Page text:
Patrick Bottex Bugey Cerdon Rose


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Bugey Cerdon Rosé can be made from just Gamay, or blended with Poulsard, like this offering from Patrick Bottex and imported by Kermit Lynch. Fizzy and infectiously delicious, it is a festival of red fruit, and immediately recognizable by its electric pink color. The Poulsard gives it structure and power, and a hint of spice, while the Gamay offers lift and high-toned, charming fruit.
It pairs well with salted pork with preserved tomatoes, Chinese dishes (sweet/sour), blue cheese, Bugey tart, red fruit pie, macaroons, chocolate mousse, or dark chocolate desserts.

Bugey is one of the best-kept secrets of France. As a geographical crossroads between the Savoie, the Jura, Burgundy, and the Rhône, it is one of the few regions where one can see both palm trees and snow. It is adjacent to the Savoie on its western side, located in between Lyon, Grenoble, and Geneva. The Romans first cultivated the wines of Bugey, with the medieval monks resurrecting the wines. Still, the region had to wait until 2009 before receiving its own A.O.C. status. Today, Cerdon is considered one of three crus within the appellation of Bugey, and the only one whose entire production consists of sparkling wine.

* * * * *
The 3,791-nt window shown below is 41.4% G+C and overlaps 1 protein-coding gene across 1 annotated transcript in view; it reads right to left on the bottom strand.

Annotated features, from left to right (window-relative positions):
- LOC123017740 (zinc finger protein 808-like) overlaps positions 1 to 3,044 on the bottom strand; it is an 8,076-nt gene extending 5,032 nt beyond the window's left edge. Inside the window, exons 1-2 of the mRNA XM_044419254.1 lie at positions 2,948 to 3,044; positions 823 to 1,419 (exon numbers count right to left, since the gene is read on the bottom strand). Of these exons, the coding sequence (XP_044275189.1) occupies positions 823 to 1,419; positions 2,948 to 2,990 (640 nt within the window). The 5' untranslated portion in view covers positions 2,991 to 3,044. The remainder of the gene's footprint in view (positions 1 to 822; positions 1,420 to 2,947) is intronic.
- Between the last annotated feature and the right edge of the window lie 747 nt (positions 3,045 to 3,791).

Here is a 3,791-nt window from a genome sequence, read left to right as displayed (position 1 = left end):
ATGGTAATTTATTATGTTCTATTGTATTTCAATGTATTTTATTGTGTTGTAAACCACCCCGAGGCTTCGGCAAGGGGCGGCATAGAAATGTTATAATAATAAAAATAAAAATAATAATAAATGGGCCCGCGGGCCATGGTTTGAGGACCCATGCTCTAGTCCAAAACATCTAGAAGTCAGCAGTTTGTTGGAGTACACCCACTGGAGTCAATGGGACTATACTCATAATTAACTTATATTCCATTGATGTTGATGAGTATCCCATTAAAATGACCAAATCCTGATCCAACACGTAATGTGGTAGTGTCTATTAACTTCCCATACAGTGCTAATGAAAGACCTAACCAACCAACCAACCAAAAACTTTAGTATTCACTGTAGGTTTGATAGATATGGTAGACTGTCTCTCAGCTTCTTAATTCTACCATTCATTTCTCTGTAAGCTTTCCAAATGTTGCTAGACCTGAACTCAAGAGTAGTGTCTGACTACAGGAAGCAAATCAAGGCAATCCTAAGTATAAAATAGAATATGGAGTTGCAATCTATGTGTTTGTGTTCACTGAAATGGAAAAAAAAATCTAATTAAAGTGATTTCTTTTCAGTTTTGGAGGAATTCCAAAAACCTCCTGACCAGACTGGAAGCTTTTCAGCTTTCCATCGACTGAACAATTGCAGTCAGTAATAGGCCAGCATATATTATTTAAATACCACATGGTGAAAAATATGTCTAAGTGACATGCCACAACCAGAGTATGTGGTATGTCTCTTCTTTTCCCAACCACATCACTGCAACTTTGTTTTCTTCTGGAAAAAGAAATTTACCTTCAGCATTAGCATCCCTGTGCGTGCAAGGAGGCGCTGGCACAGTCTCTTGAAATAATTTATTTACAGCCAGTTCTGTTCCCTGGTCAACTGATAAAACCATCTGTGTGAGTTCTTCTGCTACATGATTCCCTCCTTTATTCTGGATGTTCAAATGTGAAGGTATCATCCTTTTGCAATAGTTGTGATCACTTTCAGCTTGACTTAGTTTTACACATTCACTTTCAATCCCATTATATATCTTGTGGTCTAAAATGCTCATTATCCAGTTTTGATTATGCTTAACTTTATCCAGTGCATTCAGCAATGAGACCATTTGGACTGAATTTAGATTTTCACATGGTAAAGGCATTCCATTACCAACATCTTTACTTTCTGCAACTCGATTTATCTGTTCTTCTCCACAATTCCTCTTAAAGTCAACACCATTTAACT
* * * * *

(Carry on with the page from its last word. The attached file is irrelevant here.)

In La Cueille, one of seven high-altitude hamlets surrounding the historic medieval town of Ponsin, Patrick and Catherine Bottex are farming the limestone slopes above the Ain River. They have been working five hectares of land since 1991 and produce only a small quantity of their beautiful, intriguing sparkling wine. As a former part of the Duchy of Burgundy, it stands to reason that several Burgundian grape varietals have found a home here—not the least of which is Gamay. The Bottex’s blend consists of ninety percent Gamay and ten percent of the native Poulsard. They bottle this low-alcohol wine using the méthode ancestrale, a rare technique that experts believe predates the méthode champenoise. The wine first goes through primary fermentation in tank but is then bottled before all of the residual sugar has converted to alcohol. After going through a secondary fermentation in the bottle for at least two months, the wine is ready— dosage is not permitted. The resulting wine is delightfully refreshing with bright fruit, a beautiful rosé hue, and a touch of sweetness.

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